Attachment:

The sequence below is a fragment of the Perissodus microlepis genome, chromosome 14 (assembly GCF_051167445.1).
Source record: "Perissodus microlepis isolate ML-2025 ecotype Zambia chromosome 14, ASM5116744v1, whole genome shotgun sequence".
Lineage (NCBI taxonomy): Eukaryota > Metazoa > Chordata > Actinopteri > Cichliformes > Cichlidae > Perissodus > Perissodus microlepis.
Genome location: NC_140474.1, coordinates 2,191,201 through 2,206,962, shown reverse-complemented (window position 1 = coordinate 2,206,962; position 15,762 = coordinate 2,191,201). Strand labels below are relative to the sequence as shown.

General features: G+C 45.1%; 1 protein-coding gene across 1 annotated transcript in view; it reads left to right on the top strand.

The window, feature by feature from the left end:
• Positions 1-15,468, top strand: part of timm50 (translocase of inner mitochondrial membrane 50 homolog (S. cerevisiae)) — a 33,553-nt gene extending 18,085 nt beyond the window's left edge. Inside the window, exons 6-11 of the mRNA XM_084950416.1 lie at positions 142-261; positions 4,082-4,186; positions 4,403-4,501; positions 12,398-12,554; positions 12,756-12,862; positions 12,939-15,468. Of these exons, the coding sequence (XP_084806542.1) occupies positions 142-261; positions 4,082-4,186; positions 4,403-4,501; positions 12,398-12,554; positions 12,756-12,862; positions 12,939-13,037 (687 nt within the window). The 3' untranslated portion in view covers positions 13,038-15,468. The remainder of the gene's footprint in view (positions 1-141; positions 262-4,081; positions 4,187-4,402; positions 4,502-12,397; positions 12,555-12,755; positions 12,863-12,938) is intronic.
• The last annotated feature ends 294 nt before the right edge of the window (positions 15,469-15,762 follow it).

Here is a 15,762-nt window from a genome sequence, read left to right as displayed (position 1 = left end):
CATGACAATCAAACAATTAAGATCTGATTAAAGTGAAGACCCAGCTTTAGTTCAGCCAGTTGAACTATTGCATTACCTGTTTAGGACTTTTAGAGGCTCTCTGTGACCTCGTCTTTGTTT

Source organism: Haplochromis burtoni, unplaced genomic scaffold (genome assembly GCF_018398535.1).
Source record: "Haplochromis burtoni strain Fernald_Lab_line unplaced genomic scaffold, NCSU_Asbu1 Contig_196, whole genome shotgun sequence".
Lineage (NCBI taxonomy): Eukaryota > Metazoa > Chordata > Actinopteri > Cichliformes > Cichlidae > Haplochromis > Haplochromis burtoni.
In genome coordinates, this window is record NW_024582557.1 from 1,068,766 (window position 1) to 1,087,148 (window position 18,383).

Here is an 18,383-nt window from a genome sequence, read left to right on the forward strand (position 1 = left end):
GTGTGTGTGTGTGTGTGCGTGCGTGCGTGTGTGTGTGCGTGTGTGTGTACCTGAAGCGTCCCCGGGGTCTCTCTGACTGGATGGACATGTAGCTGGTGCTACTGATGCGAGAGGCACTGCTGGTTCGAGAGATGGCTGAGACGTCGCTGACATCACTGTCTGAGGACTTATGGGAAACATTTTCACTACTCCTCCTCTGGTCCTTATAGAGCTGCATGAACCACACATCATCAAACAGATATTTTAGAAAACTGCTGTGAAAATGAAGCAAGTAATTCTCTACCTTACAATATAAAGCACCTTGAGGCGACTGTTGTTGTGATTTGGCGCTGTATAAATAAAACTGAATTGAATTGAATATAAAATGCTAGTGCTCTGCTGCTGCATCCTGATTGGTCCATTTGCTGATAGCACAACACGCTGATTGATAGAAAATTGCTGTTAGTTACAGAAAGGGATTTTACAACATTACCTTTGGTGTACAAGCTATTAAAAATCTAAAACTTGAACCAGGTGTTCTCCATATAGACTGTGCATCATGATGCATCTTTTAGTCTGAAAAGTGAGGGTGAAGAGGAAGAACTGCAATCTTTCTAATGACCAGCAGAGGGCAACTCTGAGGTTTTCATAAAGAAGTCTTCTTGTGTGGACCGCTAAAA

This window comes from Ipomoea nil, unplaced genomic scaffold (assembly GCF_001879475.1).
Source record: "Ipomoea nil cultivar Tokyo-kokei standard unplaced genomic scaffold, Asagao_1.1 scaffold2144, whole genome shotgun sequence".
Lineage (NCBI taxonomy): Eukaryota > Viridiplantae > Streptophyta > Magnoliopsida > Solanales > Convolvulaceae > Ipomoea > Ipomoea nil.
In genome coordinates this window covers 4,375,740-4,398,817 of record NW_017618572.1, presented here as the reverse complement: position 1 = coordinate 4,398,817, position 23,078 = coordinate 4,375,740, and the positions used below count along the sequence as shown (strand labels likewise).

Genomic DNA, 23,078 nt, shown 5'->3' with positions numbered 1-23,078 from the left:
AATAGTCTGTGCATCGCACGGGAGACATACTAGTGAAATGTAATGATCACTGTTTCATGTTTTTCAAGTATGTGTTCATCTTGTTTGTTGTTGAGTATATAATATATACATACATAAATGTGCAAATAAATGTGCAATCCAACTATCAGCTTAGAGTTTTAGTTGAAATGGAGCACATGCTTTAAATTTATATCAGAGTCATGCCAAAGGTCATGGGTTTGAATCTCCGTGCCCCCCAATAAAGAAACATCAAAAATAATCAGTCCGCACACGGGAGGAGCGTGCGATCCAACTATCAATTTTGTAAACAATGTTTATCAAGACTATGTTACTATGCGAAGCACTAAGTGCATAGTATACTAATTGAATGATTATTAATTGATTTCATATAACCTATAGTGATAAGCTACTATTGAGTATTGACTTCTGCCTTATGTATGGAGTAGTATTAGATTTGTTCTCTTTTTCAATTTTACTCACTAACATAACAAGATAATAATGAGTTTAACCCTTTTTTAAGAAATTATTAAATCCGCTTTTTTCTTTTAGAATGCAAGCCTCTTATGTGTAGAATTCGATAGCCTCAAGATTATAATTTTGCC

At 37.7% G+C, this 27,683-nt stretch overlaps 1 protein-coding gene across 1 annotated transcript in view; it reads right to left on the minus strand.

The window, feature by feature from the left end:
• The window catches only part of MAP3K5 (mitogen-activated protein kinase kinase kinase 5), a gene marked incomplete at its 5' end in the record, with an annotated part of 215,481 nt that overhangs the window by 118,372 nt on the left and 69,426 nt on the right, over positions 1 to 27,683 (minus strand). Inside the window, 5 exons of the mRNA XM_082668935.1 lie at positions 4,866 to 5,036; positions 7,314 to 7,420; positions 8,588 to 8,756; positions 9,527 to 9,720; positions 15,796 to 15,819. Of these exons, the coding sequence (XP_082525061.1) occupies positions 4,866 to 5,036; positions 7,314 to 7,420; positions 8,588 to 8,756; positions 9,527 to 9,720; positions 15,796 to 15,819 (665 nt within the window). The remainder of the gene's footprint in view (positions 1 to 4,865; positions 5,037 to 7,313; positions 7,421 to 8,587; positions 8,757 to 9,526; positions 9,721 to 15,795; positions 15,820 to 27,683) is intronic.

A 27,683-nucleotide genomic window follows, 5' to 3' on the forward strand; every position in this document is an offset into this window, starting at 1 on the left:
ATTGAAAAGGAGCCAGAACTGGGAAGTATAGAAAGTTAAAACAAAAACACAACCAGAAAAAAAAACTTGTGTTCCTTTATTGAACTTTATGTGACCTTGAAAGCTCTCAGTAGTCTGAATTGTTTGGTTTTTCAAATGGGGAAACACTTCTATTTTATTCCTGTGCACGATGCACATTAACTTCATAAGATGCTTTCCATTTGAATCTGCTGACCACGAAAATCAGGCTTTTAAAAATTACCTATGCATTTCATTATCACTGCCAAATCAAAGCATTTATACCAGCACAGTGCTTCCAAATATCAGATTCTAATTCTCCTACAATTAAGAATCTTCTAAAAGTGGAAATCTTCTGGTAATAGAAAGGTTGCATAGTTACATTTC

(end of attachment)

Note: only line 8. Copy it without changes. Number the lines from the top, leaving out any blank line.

• The last annotated feature ends 294 nt before the right edge of the window (positions 15,469-15,762 follow it).